As I said earlier, I have no desire to be exhaustive in my overview of LiveCycle technologies in this post, but I hope that the above real-world scenario outlines how - effective as a Rich Internet Application can be - we can offer significant additional return on investment when the RIA on the front-end is supplemented with the process automation, document generation and information assurance services that LiveCycle can offer in the back-end.
And it's not just in financial services; think of all the online processes that you have considered that can be improved and innovated upon with RIA technology - not just financial services and online banking, but travel booking, online check-in for flights, retail commerce, making a movie reservation, booking seats at the theatre, hiring a car, submitting your tax return, filing your expenses for approval, etc, etc.
As limited as you are by your imagination, think how many of these opportunities for insanely great user-experiences also result in something physical and tangible in your hand as the result of a process of automations, approvals, workflows or generation of documents.
Like account statements. Like travel itineraries. Like boarding passes. Like movie or theatre tickets, with barcodes that can be scanned at point of sale or point of entry.
Think of how a richer user-experience can not only benefit business with inc reases in conversion rates, increases in the effectiveness of cross-selling and up-selling, increases in repeat-business or increases in customer acquisition through customer evangelism. Think of how a richer user-experience can benefit from the efficiencies of automatic and electronic processing.
Think of the value you can begin to offer your clients, and their customers. Think of how Flex and LiveCycle might work together for you.
A couple of years ago, I was using the phrase "Enterprise RIA" to define the kind of online applications that could benefit from a richer user-experience while performing complex integration with new and existing systems and infrastructure. The fusion of RIA and LiveCycle dramatically lowers the barrier to delivery of these enterprise RIA, upon a recurring solution platform for enterprise business applications.
I'm tremendously excited about the solution opportunities and business problems our consultants are going to be delivering with the combination of Flex and LiveCycle.
In future blog posts, I'll speak more of how some of these integrations can be achieved technically, whether you are a J2EE architect that wants API-level access to these services, or someone who would rather orchestrate these solutions in a visual development environment, and integrate them with your Rich Internet Applications.
Additionally, I'll be aiming to share some of the leadership our User Experience practice, and RIA and LiveCycle practice consultants are creating around Flex and LiveCycle.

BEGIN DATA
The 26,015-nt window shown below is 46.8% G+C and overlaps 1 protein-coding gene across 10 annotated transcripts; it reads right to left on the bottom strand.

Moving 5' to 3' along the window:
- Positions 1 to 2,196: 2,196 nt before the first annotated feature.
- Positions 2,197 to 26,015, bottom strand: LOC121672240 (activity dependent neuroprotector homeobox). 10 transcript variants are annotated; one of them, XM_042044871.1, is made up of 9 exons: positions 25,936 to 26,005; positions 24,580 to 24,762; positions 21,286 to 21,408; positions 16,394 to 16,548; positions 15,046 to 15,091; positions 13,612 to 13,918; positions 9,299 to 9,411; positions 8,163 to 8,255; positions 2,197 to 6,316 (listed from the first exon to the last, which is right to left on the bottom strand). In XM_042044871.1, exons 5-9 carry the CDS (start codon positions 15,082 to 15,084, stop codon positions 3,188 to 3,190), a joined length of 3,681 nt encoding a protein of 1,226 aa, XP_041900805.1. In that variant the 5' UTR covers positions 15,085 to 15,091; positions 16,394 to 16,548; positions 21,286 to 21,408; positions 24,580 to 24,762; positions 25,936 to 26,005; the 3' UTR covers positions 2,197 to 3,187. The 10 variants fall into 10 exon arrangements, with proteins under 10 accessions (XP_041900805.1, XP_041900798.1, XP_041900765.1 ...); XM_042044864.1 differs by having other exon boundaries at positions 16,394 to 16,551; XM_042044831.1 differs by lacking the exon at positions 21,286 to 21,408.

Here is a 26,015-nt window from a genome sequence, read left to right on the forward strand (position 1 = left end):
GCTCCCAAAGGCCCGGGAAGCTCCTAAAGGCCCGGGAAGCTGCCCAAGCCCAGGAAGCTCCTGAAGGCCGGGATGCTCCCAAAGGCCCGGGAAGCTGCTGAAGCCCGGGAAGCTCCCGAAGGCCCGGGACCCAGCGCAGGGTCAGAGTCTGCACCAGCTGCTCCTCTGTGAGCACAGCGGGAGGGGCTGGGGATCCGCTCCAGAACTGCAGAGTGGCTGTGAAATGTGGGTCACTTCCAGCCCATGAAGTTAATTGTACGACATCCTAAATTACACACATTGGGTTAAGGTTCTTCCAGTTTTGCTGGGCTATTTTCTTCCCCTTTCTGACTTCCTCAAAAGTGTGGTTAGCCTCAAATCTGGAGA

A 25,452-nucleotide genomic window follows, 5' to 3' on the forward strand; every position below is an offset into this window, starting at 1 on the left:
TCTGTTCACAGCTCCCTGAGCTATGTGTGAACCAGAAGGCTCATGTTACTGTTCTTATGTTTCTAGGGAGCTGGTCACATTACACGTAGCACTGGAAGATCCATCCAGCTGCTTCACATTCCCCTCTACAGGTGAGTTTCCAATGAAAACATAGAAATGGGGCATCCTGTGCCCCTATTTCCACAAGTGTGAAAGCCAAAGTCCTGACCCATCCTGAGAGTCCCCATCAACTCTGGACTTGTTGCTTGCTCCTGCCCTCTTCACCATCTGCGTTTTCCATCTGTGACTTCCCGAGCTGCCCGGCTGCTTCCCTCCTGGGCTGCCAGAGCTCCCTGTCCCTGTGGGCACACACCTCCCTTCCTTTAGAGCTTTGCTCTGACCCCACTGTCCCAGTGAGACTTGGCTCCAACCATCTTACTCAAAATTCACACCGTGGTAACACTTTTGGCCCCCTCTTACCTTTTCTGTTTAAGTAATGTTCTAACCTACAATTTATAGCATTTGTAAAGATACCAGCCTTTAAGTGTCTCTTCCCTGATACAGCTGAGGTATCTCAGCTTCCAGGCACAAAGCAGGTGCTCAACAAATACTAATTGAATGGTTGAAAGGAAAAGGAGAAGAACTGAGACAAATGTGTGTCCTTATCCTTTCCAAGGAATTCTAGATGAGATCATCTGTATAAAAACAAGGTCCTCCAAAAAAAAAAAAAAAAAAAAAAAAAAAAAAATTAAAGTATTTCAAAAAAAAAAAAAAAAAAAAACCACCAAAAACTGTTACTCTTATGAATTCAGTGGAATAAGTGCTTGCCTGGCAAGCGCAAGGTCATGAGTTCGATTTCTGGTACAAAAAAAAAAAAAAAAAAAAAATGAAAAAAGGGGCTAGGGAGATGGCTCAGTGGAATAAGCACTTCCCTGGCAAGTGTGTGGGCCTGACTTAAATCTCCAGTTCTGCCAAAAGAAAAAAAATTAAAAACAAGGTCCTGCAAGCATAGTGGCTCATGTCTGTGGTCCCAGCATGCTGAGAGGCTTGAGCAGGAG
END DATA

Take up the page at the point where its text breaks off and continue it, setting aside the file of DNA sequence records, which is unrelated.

I hope this blog post lifts the lid on a whole new world of enterprise RIA development, while kick starting your thinking about the solutions you could deliver, and the skills you could leverage or the partnerships you could create in order that you are more suitably positioned to deliver these solutions.
Cultural, regulatory, environmental, political and economic (CREPE) conditions over the past decade are creating cross-industry solution spaces that require processes and technologies from both the Internet of Things (IoT), and Data Management and Analytics (DMA). These solution spaces are evolving into Sensor Analytics Ecosystems (SAE) that represent significant new opportunities for organizations of all types. Public Utilities throughout the world, providing electricity, natural gas and water, are pursuing SmartGrid initiatives that represent one of the more mature examples of SAE. We have s...
Nov. 27, 2014 04:00 PM EST Reads: 1,145
The security devil is always in the details of the attack: the ones you've endured, the ones you prepare yourself to fend off, and the ones that, you fear, will catch you completely unaware and defenseless. The Internet of Things (IoT) is nothing if not an endless proliferation of details. It's the vision of a world in which continuous Internet connectivity and addressability is embedded into a growing range of human artifacts, into the natural world, and even into our smartphones, appliances, and physical persons. In the IoT vision, every new "thing" - sensor, actuator, data source, data con...
Nov. 27, 2014 04:00 PM EST Reads: 1,546
The Internet of Things is tied together with a thin strand that is known as time. Coincidentally, at the core of nearly all data analytics is a timestamp. When working with time series data there are a few core principles that everyone should consider, especially across datasets where time is the common boundary. In his session at Internet of @ThingsExpo, Jim Scott, Director of Enterprise Strategy & Architecture at MapR Technologies, discussed single-value, geo-spatial, and log time series data. By focusing on enterprise applications and the data center, he will use OpenTSDB as an example t...